• An electric stove may use 1-5 kilowatts depending on the heating element
• A laptop computer uses between 15-100 watts
• An air conditioner may use 1-5 kilowatts depending on its size and settings

As you can see from the examples, kilowatts are used to measure larger amounts of power, like that required by major appliances. Watts measure smaller everyday amounts of electricity usage, like lightbulbs or consumer electronics.

To convert between the two, just remember that 1 kilowatt = 1000 watts. So 1 kilowatt would be equivalent to 1000 watts, and similarly, 1 watt would be equivalent to 0.001 kilowatts.

## Watt History

The watt unit of power is named after James Watt, the Scottish inventor and mechanical engineer. In the late 18th century, James Watt helped improve the design of the steam engine and played a major role in popularizing it during the Industrial Revolution.

Watt determined that one horsepower was equivalent to about 746 watts. So the watt unit was defined in his honor as equal to one joule (a unit of energy) per second. This established the watt as a measurement of power, which is defined as the rate at which energy is converted or work is done.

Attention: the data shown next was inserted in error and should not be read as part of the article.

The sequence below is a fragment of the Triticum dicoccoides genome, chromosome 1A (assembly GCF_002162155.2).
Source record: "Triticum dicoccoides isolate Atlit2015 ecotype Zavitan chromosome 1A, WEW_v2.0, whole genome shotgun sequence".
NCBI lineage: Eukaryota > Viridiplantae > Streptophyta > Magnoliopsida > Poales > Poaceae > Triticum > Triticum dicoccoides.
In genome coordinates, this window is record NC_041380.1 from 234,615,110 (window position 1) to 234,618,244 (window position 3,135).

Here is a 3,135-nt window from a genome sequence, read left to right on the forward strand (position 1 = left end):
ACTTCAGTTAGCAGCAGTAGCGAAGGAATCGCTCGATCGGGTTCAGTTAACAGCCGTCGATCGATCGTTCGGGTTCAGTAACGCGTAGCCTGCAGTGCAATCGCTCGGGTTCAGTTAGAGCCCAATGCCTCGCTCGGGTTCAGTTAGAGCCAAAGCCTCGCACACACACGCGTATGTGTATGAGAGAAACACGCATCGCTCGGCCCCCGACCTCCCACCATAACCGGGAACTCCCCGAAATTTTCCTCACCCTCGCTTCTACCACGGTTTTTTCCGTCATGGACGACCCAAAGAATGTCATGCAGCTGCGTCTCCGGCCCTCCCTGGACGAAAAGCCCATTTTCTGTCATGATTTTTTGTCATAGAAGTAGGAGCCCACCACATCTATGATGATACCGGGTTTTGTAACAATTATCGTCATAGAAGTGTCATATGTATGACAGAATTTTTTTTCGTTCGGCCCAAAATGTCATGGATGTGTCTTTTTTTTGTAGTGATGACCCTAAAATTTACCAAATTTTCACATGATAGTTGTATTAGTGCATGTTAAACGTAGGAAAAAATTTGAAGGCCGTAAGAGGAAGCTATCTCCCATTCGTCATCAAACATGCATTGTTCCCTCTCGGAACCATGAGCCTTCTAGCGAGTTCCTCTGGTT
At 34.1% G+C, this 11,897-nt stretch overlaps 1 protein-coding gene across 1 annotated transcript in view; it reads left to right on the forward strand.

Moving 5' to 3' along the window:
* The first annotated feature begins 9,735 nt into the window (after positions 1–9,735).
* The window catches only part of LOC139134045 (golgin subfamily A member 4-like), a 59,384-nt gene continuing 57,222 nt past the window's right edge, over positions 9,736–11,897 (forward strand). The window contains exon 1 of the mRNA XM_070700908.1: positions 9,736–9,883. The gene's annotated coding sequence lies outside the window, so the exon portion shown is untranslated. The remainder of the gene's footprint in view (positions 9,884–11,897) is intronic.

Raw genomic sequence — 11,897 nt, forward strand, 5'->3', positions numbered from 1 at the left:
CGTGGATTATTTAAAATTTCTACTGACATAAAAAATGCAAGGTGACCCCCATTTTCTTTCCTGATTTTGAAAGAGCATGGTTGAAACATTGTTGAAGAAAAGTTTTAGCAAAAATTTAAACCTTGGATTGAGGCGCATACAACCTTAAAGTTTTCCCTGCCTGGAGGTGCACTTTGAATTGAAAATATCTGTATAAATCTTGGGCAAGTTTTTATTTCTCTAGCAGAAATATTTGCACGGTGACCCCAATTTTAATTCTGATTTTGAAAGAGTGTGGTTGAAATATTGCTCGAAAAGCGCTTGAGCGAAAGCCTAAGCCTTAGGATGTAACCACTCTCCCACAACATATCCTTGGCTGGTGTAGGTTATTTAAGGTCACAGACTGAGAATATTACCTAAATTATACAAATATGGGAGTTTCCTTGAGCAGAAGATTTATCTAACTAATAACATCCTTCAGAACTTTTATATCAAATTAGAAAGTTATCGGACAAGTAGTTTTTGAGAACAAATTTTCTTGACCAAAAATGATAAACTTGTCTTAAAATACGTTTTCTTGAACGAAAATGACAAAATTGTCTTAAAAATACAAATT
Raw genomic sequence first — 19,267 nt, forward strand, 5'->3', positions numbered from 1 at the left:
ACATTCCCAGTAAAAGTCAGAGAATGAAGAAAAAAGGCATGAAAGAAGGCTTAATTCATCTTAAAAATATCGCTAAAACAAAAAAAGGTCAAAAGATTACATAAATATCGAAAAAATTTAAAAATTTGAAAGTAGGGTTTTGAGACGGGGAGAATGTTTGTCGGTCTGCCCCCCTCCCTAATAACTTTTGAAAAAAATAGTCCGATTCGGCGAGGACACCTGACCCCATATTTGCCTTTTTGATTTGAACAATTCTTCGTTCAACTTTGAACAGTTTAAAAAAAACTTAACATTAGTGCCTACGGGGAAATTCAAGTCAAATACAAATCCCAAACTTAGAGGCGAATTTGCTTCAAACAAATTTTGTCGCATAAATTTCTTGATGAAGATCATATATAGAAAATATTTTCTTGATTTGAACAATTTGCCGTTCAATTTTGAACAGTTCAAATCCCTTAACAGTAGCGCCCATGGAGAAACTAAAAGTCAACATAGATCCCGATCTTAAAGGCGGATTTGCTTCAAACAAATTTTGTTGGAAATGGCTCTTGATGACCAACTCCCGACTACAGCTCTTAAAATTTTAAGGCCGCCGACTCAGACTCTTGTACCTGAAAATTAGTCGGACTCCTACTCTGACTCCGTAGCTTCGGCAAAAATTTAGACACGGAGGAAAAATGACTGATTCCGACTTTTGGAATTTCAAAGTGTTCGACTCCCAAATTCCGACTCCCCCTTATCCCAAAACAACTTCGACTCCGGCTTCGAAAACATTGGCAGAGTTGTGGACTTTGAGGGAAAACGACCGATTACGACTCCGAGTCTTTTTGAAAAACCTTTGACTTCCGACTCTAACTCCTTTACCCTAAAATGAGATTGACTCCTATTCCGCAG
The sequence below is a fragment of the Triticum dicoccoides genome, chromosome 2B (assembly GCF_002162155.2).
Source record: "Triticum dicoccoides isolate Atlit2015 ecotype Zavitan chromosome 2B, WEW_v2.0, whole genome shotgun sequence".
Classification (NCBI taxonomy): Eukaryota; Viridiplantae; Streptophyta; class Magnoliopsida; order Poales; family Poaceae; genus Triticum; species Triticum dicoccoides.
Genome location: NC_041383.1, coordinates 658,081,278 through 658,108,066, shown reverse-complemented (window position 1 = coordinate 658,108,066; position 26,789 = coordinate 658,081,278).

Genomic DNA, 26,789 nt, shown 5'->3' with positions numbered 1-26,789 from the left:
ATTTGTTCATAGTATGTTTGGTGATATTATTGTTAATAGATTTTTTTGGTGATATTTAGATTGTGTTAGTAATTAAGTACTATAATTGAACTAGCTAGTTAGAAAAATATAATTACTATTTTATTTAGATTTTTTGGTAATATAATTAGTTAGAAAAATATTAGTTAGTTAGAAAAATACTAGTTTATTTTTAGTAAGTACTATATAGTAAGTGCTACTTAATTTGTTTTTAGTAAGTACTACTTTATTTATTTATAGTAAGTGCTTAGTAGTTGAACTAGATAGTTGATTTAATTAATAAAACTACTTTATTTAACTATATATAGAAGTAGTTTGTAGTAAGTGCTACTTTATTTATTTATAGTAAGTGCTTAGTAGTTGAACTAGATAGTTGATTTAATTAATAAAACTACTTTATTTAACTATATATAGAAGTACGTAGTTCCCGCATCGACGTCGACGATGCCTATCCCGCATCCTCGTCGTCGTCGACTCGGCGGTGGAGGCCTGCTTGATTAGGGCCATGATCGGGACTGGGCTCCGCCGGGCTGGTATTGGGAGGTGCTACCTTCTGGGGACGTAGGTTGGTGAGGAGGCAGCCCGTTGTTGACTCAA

So the origin of the watt unit stems from James Watt’s pivotal work on steam engines and early power generation. His improvements to engine efficiency and capacity helped drive the use of steam power during the Industrial Revolution. By quantifying power output in terms of watts as a consistent unit, Watt facilitated the widespread adoption of steam engines in factories, mills, and transportation.

## Kilowatt History

The term “kilowatt” entered use in the late 19th century with the development and commercialization of electric power systems. As electricity became more widely adopted to power homes, businesses, and industries, a standard unit was needed to measure electrical power usage.

The kilowatt unit was formally adopted at the International Electrical Congress held in Chicago in 1893. The Congress decided to follow the metric system prefixes for units of electrical power, so “kilowatt” was coined as a unit equal to 1000 watts.